Prospects for Student Mobility, Work Experience and Trips:

  • The status of the Autumn 2020 Mobility Programme for S5 students is unclear. Recently, several key schools, e.g. Alicante, Varese, Bergen, Munich, Karlsruhe and LuxII, have cancelled their participation, which suggests that families planning to take part should remain cautious. We have asked the Direction to confirm.
  • The APEEE has raised the question of postponement of S5 and S6 Work Experience placements originally scheduled for the April Project Week. It may be possible to amend current contracts to allow placements to take place at a later date, but we can only see how this might work in practice after school reopens.
  • The APEEE has requested that the school allow S4 students who missed travel programmes in the 2020 April Project Week the opportunity to take part in 2021 Project Week programmes. There is some possibility that other special programmes might be rescheduled as well, but future plans are currently pending.

S4-S6 B Marks: After the publication of the Board of Governors’ decision on 2020 end-of-year evaluation of European School students, S4-S6 families raised concerns about the duplication of first semester B marks in the second semester reports and the potential impact on student motivation and university admissions.

  • Families have been assured that the section of article 59.5 of the General Rules that has not been derogated will allow teachers to take the full account of each student’s performance throughout the year. The school has committed to officially reminding teachers that they should use their full discretion in determining how much weight to assign A and B marks in the final mark. Teachers' marks are also reviewed by the class councils.
  • There was additional concern that the presence of the duplicated B marks on S6 transcripts could potentially disadvantage European School students in the university admission process—independently of the final marks assigned. In response, INTERPARENTS, the APEEE and section representatives have asked either that transcripts not include A/B marks or that the source of these marks be explained in an annotation. The direction has agreed to address the issue of the transcripts.

2020 Baccalaureate: The final formula for the Baccalaureate was not determined by the Board of Governors (BoG) during their 15-17 April meeting but is currently the subject of a written procedure to that body. The key issues at stake are the ponderance of A and B semester marks in the final mark for each course and the relative weighting of courses in the final mark. The APEEE will inform you of the results when these are known, sometime after 24 May.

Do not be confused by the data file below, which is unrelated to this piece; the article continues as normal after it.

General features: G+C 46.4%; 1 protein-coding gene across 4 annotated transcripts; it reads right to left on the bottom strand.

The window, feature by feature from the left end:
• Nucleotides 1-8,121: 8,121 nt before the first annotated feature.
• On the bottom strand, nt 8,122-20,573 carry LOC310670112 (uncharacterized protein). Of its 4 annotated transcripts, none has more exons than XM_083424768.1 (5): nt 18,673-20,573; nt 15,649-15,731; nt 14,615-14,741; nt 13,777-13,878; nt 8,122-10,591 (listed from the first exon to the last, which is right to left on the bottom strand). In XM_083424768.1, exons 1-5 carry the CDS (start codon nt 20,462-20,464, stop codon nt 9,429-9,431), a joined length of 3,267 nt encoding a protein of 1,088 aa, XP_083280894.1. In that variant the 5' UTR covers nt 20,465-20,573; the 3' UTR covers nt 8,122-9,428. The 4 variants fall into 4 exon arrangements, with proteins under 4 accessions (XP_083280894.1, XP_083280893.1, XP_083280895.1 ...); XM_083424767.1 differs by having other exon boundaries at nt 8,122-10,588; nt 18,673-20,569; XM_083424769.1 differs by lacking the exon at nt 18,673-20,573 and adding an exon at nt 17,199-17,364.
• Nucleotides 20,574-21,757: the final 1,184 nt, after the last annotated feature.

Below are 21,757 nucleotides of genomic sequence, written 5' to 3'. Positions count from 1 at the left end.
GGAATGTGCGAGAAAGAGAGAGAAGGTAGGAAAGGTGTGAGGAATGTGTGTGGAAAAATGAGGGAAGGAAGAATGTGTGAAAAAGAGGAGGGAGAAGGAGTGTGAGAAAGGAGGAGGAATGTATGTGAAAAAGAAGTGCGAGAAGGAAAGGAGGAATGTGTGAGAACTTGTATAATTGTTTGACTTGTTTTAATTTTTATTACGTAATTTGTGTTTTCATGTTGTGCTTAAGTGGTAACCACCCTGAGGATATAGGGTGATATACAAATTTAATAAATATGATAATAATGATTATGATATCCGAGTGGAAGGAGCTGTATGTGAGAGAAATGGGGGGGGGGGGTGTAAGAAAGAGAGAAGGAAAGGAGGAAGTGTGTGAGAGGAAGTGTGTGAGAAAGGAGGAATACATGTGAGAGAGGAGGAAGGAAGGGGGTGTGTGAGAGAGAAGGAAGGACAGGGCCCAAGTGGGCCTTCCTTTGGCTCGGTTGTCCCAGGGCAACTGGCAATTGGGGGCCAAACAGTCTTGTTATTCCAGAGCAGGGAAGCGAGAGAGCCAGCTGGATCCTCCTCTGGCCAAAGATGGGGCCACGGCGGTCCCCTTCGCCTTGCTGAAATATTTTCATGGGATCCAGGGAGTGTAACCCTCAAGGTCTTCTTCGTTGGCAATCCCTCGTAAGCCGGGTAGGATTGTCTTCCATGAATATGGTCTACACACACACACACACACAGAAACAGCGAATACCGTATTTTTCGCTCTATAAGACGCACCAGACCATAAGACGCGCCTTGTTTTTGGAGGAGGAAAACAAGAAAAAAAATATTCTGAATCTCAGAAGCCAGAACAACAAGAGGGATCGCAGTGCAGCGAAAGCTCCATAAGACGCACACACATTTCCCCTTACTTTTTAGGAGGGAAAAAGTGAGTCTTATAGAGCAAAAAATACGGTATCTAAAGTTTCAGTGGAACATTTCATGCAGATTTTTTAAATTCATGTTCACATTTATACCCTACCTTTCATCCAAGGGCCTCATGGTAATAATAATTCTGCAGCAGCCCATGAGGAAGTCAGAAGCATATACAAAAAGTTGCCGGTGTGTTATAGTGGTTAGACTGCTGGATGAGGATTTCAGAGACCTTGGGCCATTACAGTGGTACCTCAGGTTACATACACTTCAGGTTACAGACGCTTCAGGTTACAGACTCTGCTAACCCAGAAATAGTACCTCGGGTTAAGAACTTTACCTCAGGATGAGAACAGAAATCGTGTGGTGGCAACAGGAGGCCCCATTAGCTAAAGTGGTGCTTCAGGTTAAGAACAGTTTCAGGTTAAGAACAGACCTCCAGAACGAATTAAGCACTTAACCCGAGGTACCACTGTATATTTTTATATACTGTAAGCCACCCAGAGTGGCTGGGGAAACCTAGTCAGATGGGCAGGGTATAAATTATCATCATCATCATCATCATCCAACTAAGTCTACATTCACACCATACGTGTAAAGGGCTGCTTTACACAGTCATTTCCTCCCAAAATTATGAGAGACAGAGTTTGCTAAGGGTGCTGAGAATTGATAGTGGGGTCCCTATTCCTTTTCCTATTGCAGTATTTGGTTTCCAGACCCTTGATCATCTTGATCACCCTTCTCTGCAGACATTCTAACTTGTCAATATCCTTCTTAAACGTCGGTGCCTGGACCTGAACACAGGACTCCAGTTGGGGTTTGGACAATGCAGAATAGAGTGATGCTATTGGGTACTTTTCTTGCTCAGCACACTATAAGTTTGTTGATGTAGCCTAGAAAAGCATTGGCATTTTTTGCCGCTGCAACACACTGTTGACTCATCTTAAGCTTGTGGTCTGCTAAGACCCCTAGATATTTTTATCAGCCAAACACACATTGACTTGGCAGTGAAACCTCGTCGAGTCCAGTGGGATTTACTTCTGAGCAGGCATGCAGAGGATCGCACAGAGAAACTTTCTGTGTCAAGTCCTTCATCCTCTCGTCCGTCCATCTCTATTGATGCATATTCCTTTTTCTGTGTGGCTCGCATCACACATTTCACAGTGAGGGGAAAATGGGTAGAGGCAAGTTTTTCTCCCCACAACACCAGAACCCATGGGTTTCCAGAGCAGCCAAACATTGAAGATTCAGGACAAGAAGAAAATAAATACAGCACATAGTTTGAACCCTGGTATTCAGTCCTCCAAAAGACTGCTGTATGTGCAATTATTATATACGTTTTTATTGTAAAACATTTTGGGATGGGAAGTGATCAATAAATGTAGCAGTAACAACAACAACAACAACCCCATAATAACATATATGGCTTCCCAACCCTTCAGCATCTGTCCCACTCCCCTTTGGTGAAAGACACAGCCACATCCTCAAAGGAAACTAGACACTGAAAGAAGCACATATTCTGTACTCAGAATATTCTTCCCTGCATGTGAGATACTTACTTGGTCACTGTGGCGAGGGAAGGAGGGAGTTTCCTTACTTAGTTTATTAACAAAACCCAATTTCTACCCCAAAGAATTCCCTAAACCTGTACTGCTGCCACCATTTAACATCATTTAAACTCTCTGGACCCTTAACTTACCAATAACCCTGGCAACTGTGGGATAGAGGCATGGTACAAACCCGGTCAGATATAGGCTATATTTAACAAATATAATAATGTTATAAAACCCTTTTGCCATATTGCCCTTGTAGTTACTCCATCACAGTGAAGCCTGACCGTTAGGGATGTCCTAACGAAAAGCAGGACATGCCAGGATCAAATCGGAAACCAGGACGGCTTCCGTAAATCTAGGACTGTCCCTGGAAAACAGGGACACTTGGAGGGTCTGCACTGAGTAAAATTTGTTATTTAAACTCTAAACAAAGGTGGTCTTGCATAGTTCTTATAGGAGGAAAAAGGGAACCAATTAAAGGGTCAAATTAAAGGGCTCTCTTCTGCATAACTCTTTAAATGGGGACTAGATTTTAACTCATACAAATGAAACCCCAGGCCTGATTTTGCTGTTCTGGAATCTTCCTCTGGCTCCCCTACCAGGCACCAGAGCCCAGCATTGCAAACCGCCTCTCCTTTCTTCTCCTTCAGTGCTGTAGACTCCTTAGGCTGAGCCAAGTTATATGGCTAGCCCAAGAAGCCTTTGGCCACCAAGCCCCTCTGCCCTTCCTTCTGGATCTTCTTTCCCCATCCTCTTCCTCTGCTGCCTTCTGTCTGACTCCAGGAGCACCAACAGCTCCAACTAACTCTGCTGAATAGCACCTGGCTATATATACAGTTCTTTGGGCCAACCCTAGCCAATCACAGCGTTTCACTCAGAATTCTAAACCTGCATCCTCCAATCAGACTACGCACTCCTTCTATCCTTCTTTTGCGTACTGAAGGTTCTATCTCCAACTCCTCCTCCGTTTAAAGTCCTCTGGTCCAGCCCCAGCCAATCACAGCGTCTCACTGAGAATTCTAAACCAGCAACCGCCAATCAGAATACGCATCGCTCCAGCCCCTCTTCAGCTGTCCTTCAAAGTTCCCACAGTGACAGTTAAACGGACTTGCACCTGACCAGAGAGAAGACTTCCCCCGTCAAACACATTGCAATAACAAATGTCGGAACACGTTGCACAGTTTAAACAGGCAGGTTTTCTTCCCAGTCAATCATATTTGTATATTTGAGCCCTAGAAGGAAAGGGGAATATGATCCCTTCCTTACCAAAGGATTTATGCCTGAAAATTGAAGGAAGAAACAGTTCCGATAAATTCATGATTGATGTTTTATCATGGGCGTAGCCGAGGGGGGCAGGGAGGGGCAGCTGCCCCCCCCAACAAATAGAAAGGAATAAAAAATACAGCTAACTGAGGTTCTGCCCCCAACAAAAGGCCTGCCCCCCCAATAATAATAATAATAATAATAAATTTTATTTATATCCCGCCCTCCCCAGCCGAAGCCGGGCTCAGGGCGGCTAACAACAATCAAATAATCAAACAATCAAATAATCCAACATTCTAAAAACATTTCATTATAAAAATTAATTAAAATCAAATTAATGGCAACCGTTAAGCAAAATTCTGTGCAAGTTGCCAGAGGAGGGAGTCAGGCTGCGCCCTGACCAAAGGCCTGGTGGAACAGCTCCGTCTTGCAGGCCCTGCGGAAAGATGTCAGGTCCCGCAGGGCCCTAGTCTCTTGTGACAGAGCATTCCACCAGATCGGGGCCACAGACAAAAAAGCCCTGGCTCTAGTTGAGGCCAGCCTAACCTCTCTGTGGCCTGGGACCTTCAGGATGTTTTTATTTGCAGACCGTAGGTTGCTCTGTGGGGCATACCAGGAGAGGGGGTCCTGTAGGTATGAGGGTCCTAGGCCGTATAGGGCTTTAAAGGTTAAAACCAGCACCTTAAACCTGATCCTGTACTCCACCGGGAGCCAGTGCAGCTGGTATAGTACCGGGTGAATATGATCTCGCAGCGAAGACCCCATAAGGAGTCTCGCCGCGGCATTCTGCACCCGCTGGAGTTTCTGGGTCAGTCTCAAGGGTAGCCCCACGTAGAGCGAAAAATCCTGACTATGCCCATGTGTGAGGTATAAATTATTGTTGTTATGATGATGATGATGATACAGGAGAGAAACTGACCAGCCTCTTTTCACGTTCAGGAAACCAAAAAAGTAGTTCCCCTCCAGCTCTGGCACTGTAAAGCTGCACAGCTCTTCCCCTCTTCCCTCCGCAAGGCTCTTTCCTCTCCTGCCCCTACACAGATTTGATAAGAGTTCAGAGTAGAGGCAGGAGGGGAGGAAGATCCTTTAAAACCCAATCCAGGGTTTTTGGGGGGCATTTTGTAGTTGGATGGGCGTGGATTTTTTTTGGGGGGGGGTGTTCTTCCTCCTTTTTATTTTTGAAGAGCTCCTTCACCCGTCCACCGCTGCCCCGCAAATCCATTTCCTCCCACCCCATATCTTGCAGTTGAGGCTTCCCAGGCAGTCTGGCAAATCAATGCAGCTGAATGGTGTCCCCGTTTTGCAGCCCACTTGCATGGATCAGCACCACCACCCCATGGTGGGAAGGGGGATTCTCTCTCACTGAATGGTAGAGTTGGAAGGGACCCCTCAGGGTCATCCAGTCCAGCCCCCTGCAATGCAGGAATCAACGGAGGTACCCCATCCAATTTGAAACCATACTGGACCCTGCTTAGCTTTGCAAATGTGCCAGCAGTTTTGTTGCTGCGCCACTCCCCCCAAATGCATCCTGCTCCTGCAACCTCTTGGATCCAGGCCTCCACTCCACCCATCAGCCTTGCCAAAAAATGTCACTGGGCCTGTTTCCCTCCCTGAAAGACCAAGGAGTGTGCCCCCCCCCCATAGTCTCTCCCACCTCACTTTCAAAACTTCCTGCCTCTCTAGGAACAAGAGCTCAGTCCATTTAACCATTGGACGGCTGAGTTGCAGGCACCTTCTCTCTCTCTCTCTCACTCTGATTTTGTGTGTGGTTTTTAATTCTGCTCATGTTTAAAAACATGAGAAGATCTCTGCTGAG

For students who are not happy with the marks obtained using the formula above, two options remain:
(1) They can request to sit an extraordinary session of the Baccalaureate Examination--both written and oral parts--in Autumn; the extraordinary Baccalaureate must be taken in full and marks will automatically replace those received from the formula above.
(2) Alternatively, they can request to repeat the S7 year.
Requests for either of these measures must be emailed to the director of the school by the candidate (or a legal guardian) within 10 calendar days of receiving the results.

Remote Learning Quality: In closing, given that the status quo will continue at least through June, the APEEE has committed to supporting families that still have concerns about the quality of the EEBI distance education regime.

If you have concerns, and for whatever reason the school's complaints procedure (see 18 March message below) does not meet your needs, we urge you to be in touch with your class and section representatives--or, for Berkendael families, with the Berkendael Working Group--as well as with APEEE's Remote Learning Feedback Group.

Remote Learning Feedback Group:

We will also continue to urge the school to ensure that distance teaching meets a minimum standard for all courses.

As always please do not hesitate to contact us with any questions:

APEEE Services -

We wish you and your family healthy and peaceful end of year.

Kathryn Máthé
President of the APEEE

We attach:
a letter concerning the possible reopening of the School sent by APEEE Safety & Hygiene Committee delegates on 29 April to the Director
APEEE Remote Learning Feedback Report sent on 9 April to the School
Proposed Next Steps for Remote Learning at EEBI presented at 28 April APEEE Board Meeting


Dear EEBI Parents,

As noted in the message above, the APEEE Services will be closed without children in the school to care for, but they will be available by email through the contact address of each Service. They will treat all problems related to the unforeseen disruption after the return to school.

The APEEE will try to carry on as we can in a reduced capacity, carrying out much of our work via email or phone and holding mandatory meetings remotely if needed. Like the School, the APEEE has been quite overwhelmed by the deluge of communication over the last weeks. We have tried to respond as best we could to all concerns and to direct people to the right place. We have also greatly appreciated the School Management’s continuous communication and assurances given to families over this difficult period as well as a willingness to take parent feedback into account in their evolving response.